The majority of car accidents in work zones happen during daylight hours

pTrafficJam_4603263_sThe highways and roads in Illinois and across the United States require thousands of hours of construction and maintenance each year. Much research has been conducted in order to create the safest environment for workers, as well as to protect vehicles that must pass through the area.

Inconclusive research in the past suggested that a car accident is more likely to occur in a work zone after dark, but statistical data indicates otherwise. For example, a study published by the U.S. Department of Transportation’s Federal Highway Administration showed that nearly three out of every four work zone fatalities between 2003 and 2007 took place from 8:00 a.m. to 4:59 p.m.

Work zones include many safety factors to reduce risk

The Federal Highway Administration defines a work zone as a roadway under construction or maintenance that is typically marked with signs. The zone extends from the first indicator to the last, and warnings and safety devices may include the following:

  • Barriers
  • Channeling devices
  • Flashing lights
  • Pavement markings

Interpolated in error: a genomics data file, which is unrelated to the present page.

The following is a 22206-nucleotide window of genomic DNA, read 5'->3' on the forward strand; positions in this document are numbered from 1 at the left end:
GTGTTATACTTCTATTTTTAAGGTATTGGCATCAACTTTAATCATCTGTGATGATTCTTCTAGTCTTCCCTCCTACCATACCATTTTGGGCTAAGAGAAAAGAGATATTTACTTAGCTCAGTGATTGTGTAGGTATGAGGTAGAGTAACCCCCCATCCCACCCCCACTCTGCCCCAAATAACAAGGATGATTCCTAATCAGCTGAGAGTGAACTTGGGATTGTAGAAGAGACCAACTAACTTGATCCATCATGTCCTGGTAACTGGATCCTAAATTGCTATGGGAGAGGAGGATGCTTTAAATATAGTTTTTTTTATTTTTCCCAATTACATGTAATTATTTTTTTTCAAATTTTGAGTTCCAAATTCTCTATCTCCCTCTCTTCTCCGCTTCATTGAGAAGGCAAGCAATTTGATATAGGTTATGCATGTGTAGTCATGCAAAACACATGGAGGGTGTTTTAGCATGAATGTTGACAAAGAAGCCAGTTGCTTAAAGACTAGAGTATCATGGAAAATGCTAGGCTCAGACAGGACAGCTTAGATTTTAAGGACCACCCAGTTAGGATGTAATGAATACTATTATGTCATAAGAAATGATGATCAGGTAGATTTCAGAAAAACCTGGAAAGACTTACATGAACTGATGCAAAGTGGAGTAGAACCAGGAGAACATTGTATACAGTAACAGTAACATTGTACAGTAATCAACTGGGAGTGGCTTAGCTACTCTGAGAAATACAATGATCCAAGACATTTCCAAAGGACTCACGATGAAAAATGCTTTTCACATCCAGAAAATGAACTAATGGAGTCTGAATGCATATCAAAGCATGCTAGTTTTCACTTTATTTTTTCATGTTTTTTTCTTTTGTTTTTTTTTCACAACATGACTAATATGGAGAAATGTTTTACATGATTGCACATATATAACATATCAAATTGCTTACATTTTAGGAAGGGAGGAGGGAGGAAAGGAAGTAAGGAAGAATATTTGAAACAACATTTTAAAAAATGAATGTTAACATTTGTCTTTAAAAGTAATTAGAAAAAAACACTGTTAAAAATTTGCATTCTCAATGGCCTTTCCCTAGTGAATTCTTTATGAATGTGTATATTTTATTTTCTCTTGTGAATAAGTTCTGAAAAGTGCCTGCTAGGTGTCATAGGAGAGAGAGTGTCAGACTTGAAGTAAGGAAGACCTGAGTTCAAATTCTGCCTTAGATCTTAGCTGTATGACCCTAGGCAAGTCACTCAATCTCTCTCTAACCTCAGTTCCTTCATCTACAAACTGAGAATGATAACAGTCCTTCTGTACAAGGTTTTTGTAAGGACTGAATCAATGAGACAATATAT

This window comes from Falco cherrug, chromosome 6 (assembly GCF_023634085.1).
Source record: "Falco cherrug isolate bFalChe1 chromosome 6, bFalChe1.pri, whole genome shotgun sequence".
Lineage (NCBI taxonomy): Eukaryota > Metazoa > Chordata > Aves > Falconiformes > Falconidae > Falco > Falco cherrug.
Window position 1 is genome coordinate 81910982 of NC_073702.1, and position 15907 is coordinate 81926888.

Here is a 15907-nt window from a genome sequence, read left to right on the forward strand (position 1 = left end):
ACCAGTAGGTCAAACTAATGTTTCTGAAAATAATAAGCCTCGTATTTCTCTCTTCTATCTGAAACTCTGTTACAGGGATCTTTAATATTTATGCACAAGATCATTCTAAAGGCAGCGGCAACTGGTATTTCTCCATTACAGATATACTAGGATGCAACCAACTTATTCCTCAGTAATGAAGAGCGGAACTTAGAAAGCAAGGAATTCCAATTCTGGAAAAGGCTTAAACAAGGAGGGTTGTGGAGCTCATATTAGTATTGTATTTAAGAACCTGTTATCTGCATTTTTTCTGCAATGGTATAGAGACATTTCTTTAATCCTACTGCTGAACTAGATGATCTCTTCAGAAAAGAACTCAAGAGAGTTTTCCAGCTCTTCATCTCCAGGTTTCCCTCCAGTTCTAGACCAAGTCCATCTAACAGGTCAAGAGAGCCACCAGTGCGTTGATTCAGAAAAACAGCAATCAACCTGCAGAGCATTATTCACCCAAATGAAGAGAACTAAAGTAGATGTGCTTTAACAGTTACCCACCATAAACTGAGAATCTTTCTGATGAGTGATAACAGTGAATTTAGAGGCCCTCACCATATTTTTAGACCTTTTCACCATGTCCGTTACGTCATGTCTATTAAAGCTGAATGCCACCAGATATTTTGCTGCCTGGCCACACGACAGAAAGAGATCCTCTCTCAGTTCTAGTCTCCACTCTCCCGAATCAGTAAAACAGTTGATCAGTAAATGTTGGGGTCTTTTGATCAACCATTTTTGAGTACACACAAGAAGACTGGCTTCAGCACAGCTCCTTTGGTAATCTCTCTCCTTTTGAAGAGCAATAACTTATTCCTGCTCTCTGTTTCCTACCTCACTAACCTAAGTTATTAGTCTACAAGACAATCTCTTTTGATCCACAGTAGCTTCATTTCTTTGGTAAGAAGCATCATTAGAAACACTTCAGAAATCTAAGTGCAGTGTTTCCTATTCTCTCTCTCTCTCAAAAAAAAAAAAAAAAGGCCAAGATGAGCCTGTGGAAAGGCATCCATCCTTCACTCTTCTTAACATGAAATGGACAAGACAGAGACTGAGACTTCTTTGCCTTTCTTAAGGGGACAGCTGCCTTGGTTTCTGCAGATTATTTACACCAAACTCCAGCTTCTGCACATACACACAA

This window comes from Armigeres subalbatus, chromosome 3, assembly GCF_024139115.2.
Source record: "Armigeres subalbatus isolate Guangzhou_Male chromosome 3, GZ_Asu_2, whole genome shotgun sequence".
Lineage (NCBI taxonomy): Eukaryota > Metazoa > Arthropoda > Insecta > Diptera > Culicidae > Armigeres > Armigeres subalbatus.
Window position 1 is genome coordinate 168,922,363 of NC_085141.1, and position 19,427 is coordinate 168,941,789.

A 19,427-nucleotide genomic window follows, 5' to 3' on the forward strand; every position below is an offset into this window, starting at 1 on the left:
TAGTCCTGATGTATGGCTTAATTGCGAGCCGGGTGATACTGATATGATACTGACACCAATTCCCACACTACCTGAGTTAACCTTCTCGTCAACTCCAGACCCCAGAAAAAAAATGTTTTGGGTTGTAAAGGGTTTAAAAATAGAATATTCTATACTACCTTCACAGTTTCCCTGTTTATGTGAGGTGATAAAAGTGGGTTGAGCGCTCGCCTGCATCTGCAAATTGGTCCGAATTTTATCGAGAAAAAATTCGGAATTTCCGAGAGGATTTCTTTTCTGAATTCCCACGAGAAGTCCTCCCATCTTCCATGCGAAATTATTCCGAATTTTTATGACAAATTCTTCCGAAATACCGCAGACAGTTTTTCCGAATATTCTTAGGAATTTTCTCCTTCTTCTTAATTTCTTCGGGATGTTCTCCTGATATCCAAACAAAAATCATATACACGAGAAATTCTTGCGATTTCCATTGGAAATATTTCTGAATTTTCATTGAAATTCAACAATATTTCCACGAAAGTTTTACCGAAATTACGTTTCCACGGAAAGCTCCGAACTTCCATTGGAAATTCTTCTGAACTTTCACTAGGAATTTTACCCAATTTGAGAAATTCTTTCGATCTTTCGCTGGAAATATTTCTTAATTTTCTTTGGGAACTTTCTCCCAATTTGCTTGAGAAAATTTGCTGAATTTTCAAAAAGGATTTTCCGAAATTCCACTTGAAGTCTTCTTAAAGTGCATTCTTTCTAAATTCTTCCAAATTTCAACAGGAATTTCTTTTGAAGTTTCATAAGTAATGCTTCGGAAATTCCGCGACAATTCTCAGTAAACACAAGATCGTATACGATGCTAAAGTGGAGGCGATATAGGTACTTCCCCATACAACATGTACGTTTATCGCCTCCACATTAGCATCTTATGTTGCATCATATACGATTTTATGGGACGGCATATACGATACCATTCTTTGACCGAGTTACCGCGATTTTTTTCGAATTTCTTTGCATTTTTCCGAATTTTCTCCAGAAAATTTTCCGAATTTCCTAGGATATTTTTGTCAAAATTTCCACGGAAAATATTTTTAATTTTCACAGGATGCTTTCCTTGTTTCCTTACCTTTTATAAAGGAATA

• Construction vehicles

Traffic speeds are typically reduced to increase safety. Road construction is often better performed at night because of workspace access and high levels of traffic during daylight hours.

Studies show peak safety hours in work zones

In a study conducted between 2000 and 2005 and published by the National Cooperative Highway Research Program, researchers collected construction and crash data to compare daytime and nighttime safety for both workers and vehicle passengers. The majority of the accidents that took place after dark happened when construction employees were present. The presence of construction activity increased daytime accident numbers, as well. Combining all the crash numbers, there were 2,702 accidents during the day, but only 532 occurred after dark.

In 2013, an Associated General Contractors of America study reported that vehicles crashed in 45 percent of the highway contractors’ construction sites. In spite of the seemingly high risks of functioning so close to vehicles, the motorist is much more likely to experience injuries and fatalities than the construction workers. There were 609 fatalities in highway work zone accidents in 2012. This was a 3 percent increase over the previous year. About 20 percent of these fatalities involved large commercial vehicles.

Work zone accident statistics for Illinois show that the annual average of more than 5,900 crashes result in property damage, but around 30 percent are injury crashes. On average, 24 motorists and three workers are killed annually in highway construction zones.

An individual who is injured by another vehicle in a work zone should be compensated for property damage, medical expenses, pain and suffering. A Chicago injury attorney familiar with the state’s laws and statutes can ensure that the victim’s legal rights are not violated.

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